100 Great Ocean Rd Anglesea, VIC 3230
|Features||Bar, Family friendly, Groups, Licensed, Views, Outdoor seating|
|Prices||Moderate (mains $20-$40)|
|Payments||eftpos, Cash, Visa, Mastercard|
|Phone||03 5263 2454|
There is a law of nature that decrees the closer you get to the water, the pricier or worse food generally becomes. It's as if natural beauty and value for money are gifts too precious for mortals to experience at once. Mostly, all you can do is accept that the gods know best, order a $12 Corona, high-five a seagull and enjoy your view.
So it's with suspicion that you order an Otway beer and a giant prawn cracker from chef Matt Germanchis at Captain Moonlite.
When you crunch into the umami-full moonscape by the ex-Pei Modern chef (it's one enormous cracker the size of a pizza, flecked with wakame along with fresh and dried prawns), you have the fizzing hiss of tapioca in one ear and the waves of Anglesea beach in the other. This isn't the natural order of things. Roll with it.
Perhaps the appearance of a gun hospitality team (Germanchis' partner Gemma Gange is also ex-Pei) at one of the most beautiful lifesaving clubs in Victoria is a small mercy in the wake of losing Sharon Jones, Leonard Cohen and David Bowie all in a year.
Either way, summer in the south is looking up. Kids run around the smooth turf below the deck where an outdoor bar is being set up.
Most nights, so many locals fill the high-beamed Ray Marsh dining room – skiffs in the rafters, portraits lining the walls, all windows facing the spectacular beaches – that you'll need to book well ahead for Saturday nights.
In the kitchen, Germanchis treads a fine line between dropping cheffy moves and keeping surf rats happy. So there's that impressive prawn cracker but also fish captured in whorls of batter, which parents order in triplicate.
A huge slab of grilled saganaki arrives armour-plated in shaved roasted beets, amped with honey, balsamic and freshly ground pepper. Attack with a team before it cools to a squeaky brick.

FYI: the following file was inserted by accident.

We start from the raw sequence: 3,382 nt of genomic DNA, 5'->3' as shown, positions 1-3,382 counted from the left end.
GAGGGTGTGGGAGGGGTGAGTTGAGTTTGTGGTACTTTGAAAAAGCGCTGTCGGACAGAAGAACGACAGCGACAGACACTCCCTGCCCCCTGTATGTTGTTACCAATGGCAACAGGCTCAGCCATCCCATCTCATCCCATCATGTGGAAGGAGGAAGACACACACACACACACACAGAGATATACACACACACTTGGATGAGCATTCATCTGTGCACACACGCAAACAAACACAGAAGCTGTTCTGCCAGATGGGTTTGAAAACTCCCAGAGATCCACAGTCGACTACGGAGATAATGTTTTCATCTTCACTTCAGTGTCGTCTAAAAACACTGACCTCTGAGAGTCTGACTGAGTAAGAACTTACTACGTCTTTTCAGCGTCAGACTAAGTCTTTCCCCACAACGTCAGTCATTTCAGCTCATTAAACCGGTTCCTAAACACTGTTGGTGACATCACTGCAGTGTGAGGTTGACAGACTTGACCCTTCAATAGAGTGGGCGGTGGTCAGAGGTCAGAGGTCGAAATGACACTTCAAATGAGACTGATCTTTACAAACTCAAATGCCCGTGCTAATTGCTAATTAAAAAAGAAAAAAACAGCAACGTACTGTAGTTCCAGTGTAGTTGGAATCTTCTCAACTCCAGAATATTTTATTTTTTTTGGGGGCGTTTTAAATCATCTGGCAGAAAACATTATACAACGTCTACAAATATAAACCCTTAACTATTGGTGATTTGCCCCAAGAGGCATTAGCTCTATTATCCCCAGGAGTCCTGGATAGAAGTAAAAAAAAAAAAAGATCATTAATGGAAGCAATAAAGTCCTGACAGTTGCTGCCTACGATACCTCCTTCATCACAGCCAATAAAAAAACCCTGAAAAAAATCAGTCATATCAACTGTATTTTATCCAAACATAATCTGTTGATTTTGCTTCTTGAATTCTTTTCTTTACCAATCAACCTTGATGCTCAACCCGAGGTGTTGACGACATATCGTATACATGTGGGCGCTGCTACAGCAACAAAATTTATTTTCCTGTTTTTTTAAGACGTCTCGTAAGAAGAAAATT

Every time you come across a formula like this – straight, good food in a spectacular location – it becomes all the more mind-boggling that it doesn't happen more often.
Part of the key here is having a venue without a huge money-making agenda. A giant bowl of Portarlington mussels is $19, the eight-centimetre beasts luxuriating in an east-west broth charged with cumin, cloves and coriander seed, but also riesling, parsley and fresh dill. Add a glass of Pachamama riesling from Strathbogie and call it summer won.
Germanchis is also experienced cooking in no-waste environments, so he's quick on the draw, working with whatever produce walks through the door. A light-coloured duck breast might come with a heap of peas bound by soft goat's curd one day, poblano peppers the next. (Hopefully it will also come with some kind of sauce when you order it – ours feels like something is missing.)
You can count on the bright Greek salad, a jumble of cucumbers, tomatoes and crisp cos topped with a big slab of feta and par-dried oregano. Likewise, by 7pm, seeing service becoming strained.
But few diners seem to have come with a pressing time limit. So there's a lengthy wait for the bowl of light, clean vanilla ice-cream, simply crowned with a halo of blueberries and a dusting of lemon powder like it's been sat under a wattle bush. But it doesn't matter.
This isn't destination dining. It is dining that ratchets up the appeal of this destination by 1000 per cent. Look alive, Anglesea. Melbourne's coming.
Vibe: Sun, surf, sprats, beers and simple but sharp cooking.
Pro Tip: They're planning moonlit cinema sessions over summer.
Go-to Dish: Grilled cheese and beets - a slab of grilled saganaki dressed in finely shaved beets.